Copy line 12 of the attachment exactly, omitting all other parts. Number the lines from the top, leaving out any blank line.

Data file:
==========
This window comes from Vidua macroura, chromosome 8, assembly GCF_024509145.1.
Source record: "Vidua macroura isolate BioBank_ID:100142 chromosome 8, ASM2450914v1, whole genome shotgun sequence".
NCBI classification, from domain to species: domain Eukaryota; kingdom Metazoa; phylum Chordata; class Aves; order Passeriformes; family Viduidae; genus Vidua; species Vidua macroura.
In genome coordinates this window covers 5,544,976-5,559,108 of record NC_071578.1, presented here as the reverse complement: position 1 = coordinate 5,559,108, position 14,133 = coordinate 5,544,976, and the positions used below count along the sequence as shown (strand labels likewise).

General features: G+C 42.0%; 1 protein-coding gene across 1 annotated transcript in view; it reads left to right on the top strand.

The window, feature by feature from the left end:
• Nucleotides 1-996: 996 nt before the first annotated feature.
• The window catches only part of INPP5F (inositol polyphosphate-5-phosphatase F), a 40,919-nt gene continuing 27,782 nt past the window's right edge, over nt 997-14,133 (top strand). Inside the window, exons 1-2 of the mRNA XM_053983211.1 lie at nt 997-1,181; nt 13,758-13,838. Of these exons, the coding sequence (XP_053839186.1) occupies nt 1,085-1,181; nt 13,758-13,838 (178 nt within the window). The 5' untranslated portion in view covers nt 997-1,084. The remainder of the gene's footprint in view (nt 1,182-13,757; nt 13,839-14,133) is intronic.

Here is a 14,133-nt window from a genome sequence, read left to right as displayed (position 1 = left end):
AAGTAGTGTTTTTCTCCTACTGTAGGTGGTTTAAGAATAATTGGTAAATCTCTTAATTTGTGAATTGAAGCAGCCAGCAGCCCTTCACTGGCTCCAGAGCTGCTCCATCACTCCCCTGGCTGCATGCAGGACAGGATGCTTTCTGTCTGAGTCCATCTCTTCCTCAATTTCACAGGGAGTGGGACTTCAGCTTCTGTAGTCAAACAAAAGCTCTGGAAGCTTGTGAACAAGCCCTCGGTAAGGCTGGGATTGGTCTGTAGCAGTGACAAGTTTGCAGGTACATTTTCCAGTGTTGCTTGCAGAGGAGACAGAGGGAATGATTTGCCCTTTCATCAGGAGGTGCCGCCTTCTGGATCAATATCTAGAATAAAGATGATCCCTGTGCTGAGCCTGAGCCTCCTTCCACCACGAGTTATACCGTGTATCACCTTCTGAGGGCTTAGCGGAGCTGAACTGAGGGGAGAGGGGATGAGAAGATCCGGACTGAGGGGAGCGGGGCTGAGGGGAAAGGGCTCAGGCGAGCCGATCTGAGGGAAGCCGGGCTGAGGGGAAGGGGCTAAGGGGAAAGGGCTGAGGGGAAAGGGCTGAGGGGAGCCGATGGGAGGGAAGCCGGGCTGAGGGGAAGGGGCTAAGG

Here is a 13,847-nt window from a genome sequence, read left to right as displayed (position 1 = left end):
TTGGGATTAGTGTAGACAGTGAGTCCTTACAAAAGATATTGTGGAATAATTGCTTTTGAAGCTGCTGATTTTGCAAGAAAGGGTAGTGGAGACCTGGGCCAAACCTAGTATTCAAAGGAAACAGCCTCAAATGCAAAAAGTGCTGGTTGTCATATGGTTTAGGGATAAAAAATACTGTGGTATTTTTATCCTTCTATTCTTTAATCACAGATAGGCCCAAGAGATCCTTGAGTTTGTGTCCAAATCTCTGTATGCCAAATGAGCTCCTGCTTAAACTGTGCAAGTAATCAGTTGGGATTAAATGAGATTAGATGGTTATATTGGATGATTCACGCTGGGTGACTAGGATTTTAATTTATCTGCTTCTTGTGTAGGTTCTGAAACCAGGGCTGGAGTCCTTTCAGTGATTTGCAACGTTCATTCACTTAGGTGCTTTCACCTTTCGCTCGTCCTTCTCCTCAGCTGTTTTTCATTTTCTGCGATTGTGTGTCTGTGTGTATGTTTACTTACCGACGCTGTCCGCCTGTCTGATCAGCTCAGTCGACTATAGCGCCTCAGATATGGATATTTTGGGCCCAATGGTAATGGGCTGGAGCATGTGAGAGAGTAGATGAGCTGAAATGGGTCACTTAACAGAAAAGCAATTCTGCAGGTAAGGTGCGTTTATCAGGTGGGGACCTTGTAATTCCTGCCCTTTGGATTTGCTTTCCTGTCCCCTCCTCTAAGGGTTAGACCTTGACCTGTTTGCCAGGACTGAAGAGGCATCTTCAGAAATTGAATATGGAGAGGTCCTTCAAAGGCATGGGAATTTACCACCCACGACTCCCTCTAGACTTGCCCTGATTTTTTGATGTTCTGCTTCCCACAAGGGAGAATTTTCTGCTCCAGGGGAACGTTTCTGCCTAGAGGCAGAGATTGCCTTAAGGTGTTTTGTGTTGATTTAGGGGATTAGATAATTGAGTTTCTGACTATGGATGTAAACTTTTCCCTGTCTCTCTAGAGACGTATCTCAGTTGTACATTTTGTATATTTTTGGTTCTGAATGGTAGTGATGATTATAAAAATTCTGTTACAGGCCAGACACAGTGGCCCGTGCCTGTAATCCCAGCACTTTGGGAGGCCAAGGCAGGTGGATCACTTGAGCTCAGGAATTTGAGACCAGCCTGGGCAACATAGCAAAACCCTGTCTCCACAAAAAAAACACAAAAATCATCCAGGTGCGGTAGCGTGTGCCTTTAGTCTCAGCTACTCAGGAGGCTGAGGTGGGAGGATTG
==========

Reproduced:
TTGGGATTAGTGTAGACAGTGAGTCCTTACAAAAGATATTGTGGAATAATTGCTTTTGAAGCTGCTGATTTTGCAAGAAAGGGTAGTGGAGACCTGGGCCAAACCTAGTATTCAAAGGAAACAGCCTCAAATGCAAAAAGTGCTGGTTGTCATATGGTTTAGGGATAAAAAATACTGTGGTATTTTTATCCTTCTATTCTTTAATCACAGATAGGCCCAAGAGATCCTTGAGTTTGTGTCCAAATCTCTGTATGCCAAATGAGCTCCTGCTTAAACTGTGCAAGTAATCAGTTGGGATTAAATGAGATTAGATGGTTATATTGGATGATTCACGCTGGGTGACTAGGATTTTAATTTATCTGCTTCTTGTGTAGGTTCTGAAACCAGGGCTGGAGTCCTTTCAGTGATTTGCAACGTTCATTCACTTAGGTGCTTTCACCTTTCGCTCGTCCTTCTCCTCAGCTGTTTTTCATTTTCTGCGATTGTGTGTCTGTGTGTATGTTTACTTACCGACGCTGTCCGCCTGTCTGATCAGCTCAGTCGACTATAGCGCCTCAGATATGGATATTTTGGGCCCAATGGTAATGGGCTGGAGCATGTGAGAGAGTAGATGAGCTGAAATGGGTCACTTAACAGAAAAGCAATTCTGCAGGTAAGGTGCGTTTATCAGGTGGGGACCTTGTAATTCCTGCCCTTTGGATTTGCTTTCCTGTCCCCTCCTCTAAGGGTTAGACCTTGACCTGTTTGCCAGGACTGAAGAGGCATCTTCAGAAATTGAATATGGAGAGGTCCTTCAAAGGCATGGGAATTTACCACCCACGACTCCCTCTAGACTTGCCCTGATTTTTTGATGTTCTGCTTCCCACAAGGGAGAATTTTCTGCTCCAGGGGAACGTTTCTGCCTAGAGGCAGAGATTGCCTTAAGGTGTTTTGTGTTGATTTAGGGGATTAGATAATTGAGTTTCTGACTATGGATGTAAACTTTTCCCTGTCTCTCTAGAGACGTATCTCAGTTGTACATTTTGTATATTTTTGGTTCTGAATGGTAGTGATGATTATAAAAATTCTGTTACAGGCCAGACACAGTGGCCCGTGCCTGTAATCCCAGCACTTTGGGAGGCCAAGGCAGGTGGATCACTTGAGCTCAGGAATTTGAGACCAGCCTGGGCAACATAGCAAAACCCTGTCTCCACAAAAAAAACACAAAAATCATCCAGGTGCGGTAGCGTGTGCCTTTAGTCTCAGCTACTCAGGAGGCTGAGGTGGGAGGATTG